Why should I let the toad work
Squat on my life?
It’s hard when thinking about the things we do to scratch out a living not to recall Larkin’s words about the manner in which work can dominate our lives.
I’ve been thinking about work a lot in the last few months, to the point where I’m making a change in what I do and how I go about it. This Friday will be my last working at Adur & Worthing, and from the following Monday onwards, I will be shifting up the road to Horsham District Council.
The main reason for the change really is a temperamental one, I guess. I’m moving from a permament job to contracting. At Horsham I’ll be an interim with a defined period of time to work in. Having a go at a permament role has been an interesting experience, but it has become clear to me, and I suspect to one or two colleagues, that I am a sprinter rather than a marathon runner. I do my best work in short bursts, before momentum runs out and boredom sets in.
The other interesting thing to me is the new role itself – Head of Technology Services. That might sound to you like a fancy way of saying IT Manager, and to an extent you’re right. Somehow I’ve pivoted from being someone who knows a little bit about how the web works to being the bloke in charge of the infrastructure, the applications, the data, the security, and yes, the web. I’m not quite sure how this happened, but I’m kind of pleased it has.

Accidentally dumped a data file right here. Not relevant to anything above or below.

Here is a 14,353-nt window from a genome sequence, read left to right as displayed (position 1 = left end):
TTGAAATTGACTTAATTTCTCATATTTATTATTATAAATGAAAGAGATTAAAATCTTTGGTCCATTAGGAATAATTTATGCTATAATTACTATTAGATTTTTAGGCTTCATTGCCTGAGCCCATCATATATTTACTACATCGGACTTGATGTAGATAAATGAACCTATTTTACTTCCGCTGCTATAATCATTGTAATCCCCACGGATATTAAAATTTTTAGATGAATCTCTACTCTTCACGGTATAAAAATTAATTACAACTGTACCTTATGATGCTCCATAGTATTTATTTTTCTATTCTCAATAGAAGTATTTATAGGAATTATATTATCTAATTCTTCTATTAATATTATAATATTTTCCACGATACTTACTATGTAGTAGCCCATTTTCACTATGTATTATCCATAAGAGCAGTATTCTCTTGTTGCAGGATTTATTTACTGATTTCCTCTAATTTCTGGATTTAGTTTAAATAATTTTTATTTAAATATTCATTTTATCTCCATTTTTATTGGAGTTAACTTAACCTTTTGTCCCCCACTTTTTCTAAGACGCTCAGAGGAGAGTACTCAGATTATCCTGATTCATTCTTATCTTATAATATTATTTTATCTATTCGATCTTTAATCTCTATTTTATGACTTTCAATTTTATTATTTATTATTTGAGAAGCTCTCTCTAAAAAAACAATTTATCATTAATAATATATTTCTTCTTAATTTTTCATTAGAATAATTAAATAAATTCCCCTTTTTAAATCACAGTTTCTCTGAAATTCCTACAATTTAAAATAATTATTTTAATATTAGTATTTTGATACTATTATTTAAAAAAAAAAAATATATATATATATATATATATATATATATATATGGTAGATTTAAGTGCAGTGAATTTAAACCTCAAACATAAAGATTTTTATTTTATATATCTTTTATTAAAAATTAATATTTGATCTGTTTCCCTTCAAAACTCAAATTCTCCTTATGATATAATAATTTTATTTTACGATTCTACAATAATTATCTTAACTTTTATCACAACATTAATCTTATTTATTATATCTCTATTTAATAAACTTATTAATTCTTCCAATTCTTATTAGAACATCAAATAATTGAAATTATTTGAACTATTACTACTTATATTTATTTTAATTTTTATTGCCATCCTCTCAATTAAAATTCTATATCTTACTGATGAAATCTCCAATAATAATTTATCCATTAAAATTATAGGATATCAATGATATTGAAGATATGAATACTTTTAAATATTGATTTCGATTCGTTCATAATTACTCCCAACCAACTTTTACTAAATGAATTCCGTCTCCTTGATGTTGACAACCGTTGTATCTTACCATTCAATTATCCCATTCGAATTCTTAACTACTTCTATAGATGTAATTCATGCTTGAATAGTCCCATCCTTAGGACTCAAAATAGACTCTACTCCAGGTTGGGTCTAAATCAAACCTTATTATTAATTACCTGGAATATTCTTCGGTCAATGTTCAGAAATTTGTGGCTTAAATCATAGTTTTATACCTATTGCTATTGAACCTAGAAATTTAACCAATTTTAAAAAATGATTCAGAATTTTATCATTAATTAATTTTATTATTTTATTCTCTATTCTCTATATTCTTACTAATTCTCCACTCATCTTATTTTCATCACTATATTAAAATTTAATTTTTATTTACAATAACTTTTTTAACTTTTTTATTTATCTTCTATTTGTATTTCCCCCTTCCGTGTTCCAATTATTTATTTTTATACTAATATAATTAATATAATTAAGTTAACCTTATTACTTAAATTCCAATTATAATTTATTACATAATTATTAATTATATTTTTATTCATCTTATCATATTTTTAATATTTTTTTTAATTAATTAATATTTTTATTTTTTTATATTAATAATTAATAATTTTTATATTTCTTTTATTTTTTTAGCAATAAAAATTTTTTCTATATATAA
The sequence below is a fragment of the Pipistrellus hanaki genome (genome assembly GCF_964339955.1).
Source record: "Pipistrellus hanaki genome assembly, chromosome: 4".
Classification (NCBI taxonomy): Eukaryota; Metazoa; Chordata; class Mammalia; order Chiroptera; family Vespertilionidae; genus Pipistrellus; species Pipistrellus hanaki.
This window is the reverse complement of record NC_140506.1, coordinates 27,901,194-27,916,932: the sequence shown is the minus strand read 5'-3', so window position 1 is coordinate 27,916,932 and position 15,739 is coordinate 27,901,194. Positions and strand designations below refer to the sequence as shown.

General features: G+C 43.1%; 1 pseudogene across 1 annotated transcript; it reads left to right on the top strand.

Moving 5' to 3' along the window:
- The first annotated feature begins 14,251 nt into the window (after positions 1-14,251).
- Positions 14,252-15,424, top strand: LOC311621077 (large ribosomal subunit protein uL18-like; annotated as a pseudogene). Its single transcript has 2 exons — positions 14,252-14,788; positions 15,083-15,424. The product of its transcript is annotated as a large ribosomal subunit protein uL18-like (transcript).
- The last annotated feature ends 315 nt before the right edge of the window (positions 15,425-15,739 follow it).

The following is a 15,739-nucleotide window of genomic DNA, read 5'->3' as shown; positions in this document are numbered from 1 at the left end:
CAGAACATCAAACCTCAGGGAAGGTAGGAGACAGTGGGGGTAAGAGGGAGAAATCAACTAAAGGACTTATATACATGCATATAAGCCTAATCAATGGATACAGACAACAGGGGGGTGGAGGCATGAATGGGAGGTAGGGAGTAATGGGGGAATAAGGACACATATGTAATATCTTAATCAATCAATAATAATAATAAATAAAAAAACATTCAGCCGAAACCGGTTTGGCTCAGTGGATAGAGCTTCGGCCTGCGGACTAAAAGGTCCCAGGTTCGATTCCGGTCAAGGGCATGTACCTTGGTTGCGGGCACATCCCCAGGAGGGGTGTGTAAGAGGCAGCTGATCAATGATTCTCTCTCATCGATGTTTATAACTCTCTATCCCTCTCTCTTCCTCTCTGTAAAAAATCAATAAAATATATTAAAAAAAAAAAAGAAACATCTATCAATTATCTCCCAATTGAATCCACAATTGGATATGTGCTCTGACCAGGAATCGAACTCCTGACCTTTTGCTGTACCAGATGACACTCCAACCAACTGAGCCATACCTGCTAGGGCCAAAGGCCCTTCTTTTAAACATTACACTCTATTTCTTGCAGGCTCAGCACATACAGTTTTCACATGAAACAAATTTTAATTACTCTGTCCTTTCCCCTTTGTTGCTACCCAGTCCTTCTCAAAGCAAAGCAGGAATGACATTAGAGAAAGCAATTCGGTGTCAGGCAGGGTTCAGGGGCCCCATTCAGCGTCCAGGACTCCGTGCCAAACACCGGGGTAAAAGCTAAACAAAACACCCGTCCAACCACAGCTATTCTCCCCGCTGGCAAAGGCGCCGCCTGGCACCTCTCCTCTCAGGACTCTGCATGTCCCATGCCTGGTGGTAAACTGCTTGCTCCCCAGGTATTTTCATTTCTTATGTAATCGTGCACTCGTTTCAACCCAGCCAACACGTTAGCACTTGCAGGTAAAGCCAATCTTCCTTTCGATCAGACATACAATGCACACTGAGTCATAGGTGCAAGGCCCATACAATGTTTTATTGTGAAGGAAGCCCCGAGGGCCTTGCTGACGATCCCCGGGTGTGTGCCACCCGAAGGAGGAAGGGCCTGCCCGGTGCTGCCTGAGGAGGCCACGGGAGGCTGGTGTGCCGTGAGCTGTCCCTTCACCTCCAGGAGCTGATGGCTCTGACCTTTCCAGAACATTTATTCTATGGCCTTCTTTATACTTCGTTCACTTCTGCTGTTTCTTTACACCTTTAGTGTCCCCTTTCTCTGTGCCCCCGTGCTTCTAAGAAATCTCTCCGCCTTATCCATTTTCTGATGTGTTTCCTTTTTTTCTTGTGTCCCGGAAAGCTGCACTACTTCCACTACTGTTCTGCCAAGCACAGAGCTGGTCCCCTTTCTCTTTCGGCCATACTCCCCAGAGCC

My role going into Horsham is to put a technology strategy together, get the programme of work lined up, and to ensure the structure of the team and the roles within it are the right ones for the future. You’ll notice that the ‘D’ word, digital, hasn’t been mentioned yet. It might be a semantical thing, but I’m trying to avoid it this time around.
There’s a thing about being able to talk about digital ways of doing things, without people automatically assuming that it is the digital team’s job to do it. It isn’t always, and I think having a team and a strategy that isn’t called digital means that one can talk about digital in a much more open way, without it being seen as a land grab, or a takeover by one particular group in an organisation.
Anyway, I’m looking forward to the challenge and getting stuck in at Horsham. And then in six or so month’s time, I’ll be moving on again.
So the answer I’ve found to the conundrum of work, I think, lies in words from another of Larkin’s poems: peculiarly for him (and perhaps for me to choose them) amongst his most uplifting:
Begin afresh, afresh, afresh.